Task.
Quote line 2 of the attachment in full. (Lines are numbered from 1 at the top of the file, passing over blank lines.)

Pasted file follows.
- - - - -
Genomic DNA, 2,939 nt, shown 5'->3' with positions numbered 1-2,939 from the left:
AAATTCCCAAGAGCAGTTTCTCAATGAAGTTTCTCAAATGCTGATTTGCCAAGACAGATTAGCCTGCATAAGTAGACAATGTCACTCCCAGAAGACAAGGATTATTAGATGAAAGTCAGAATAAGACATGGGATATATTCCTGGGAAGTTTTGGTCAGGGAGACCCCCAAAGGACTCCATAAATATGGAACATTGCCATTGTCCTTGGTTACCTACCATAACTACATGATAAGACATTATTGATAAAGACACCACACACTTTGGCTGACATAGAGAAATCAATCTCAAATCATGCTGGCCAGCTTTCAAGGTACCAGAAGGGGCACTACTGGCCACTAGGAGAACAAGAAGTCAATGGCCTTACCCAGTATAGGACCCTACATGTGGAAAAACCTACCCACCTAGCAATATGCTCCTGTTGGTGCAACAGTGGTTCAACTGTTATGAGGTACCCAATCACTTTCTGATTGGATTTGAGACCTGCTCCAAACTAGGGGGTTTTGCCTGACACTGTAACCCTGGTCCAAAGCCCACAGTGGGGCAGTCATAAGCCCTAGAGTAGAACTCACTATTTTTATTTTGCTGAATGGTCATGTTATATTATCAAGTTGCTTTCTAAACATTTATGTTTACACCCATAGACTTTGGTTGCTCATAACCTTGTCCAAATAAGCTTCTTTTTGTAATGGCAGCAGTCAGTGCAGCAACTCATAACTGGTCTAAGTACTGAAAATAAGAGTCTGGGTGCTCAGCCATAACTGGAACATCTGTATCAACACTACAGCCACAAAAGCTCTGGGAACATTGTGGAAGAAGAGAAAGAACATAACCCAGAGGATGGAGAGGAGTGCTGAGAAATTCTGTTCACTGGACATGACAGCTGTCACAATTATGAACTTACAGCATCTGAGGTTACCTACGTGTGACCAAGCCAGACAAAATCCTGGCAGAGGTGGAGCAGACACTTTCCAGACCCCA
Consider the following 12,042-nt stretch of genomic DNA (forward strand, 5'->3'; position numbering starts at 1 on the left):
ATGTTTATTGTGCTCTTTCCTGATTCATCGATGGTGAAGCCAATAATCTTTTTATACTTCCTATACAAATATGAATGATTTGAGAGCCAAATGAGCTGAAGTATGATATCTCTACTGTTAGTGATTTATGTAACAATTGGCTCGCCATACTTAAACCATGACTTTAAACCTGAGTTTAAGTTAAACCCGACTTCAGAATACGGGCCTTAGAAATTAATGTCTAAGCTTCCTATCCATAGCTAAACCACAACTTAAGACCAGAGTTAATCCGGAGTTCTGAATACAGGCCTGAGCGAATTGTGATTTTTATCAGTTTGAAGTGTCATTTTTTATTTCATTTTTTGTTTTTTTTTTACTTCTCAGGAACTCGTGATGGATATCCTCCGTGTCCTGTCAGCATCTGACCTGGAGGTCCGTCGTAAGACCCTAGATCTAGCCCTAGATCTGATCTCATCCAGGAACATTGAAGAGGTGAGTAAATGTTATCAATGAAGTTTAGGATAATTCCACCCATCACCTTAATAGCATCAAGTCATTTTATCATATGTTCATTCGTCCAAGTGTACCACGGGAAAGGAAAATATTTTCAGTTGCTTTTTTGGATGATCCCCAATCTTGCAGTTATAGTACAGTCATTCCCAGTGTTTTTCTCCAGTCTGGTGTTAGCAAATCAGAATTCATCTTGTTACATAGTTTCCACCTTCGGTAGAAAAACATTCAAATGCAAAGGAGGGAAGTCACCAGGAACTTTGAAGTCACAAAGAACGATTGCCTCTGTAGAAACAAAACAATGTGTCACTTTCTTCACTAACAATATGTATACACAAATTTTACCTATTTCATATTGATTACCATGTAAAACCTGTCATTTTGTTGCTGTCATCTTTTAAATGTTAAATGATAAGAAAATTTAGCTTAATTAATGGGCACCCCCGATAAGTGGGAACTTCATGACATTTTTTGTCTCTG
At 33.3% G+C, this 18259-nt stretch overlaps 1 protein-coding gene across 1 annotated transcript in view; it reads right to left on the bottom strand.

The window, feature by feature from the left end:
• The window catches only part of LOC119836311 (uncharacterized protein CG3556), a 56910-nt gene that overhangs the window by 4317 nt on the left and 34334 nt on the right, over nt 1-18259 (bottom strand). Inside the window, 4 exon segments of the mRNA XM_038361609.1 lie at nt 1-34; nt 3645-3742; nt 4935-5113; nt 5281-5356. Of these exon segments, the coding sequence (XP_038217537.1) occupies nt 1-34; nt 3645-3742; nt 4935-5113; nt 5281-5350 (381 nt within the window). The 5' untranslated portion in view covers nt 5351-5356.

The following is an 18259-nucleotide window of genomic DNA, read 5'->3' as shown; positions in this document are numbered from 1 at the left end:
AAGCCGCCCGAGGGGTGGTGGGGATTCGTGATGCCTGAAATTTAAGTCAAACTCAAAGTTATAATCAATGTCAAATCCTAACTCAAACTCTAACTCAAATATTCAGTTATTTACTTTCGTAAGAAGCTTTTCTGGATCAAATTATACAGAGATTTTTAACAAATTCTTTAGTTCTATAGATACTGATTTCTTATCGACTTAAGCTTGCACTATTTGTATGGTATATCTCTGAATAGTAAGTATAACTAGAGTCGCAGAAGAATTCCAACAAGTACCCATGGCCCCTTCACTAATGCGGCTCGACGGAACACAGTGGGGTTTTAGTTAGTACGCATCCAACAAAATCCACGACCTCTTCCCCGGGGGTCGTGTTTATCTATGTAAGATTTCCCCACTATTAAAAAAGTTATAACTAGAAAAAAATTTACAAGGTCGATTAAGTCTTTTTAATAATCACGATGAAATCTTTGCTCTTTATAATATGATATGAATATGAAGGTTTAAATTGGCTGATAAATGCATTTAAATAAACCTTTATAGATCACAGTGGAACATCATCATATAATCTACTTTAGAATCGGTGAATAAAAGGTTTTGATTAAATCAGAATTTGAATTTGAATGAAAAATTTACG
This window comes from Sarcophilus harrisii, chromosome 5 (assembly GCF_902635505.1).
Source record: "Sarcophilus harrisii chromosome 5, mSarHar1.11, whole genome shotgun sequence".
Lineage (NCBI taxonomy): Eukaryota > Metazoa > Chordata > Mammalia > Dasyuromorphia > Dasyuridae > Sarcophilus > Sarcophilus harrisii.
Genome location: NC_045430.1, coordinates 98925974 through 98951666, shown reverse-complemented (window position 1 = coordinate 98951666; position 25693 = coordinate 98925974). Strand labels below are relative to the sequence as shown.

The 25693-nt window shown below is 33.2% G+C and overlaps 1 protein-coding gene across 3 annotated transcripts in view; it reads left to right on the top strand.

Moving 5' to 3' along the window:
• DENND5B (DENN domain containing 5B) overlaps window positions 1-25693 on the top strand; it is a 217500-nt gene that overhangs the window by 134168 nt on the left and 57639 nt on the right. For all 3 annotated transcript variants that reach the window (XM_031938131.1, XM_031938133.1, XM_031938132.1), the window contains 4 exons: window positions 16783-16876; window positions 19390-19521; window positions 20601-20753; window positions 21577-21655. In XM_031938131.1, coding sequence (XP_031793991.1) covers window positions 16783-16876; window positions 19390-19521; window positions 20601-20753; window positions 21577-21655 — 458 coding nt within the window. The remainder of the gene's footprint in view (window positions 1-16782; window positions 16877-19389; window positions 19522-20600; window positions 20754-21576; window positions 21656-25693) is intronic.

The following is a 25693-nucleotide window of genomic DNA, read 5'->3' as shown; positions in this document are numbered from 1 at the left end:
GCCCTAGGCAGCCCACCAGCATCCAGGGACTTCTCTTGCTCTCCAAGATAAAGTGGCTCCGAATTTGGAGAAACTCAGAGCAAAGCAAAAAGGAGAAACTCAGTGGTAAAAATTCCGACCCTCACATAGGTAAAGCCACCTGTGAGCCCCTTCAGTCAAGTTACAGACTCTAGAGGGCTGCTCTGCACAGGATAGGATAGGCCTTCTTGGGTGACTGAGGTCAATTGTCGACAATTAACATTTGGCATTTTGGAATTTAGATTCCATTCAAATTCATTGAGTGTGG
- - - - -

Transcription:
AAATTCCCAAGAGCAGTTTCTCAATGAAGTTTCTCAAATGCTGATTTGCCAAGACAGATTAGCCTGCATAAGTAGACAATGTCACTCCCAGAAGACAAGGATTATTAGATGAAAGTCAGAATAAGACATGGGATATATTCCTGGGAAGTTTTGGTCAGGGAGACCCCCAAAGGACTCCATAAATATGGAACATTGCCATTGTCCTTGGTTACCTACCATAACTACATGATAAGACATTATTGATAAAGACACCACACACTTTGGCTGACATAGAGAAATCAATCTCAAATCATGCTGGCCAGCTTTCAAGGTACCAGAAGGGGCACTACTGGCCACTAGGAGAACAAGAAGTCAATGGCCTTACCCAGTATAGGACCCTACATGTGGAAAAACCTACCCACCTAGCAATATGCTCCTGTTGGTGCAACAGTGGTTCAACTGTTATGAGGTACCCAATCACTTTCTGATTGGATTTGAGACCTGCTCCAAACTAGGGGGTTTTGCCTGACACTGTAACCCTGGTCCAAAGCCCACAGTGGGGCAGTCATAAGCCCTAGAGTAGAACTCACTATTTTTATTTTGCTGAATGGTCATGTTATATTATCAAGTTGCTTTCTAAACATTTATGTTTACACCCATAGACTTTGGTTGCTCATAACCTTGTCCAAATAAGCTTCTTTTTGTAATGGCAGCAGTCAGTGCAGCAACTCATAACTGGTCTAAGTACTGAAAATAAGAGTCTGGGTGCTCAGCCATAACTGGAACATCTGTATCAACACTACAGCCACAAAAGCTCTGGGAACATTGTGGAAGAAGAGAAAGAACATAACCCAGAGGATGGAGAGGAGTGCTGAGAAATTCTGTTCACTGGACATGACAGCTGTCACAATTATGAACTTACAGCATCTGAGGTTACCTACGTGTGACCAAGCCAGACAAAATCCTGGCAGAGGTGGAGCAGACACTTTCCAGACCCCA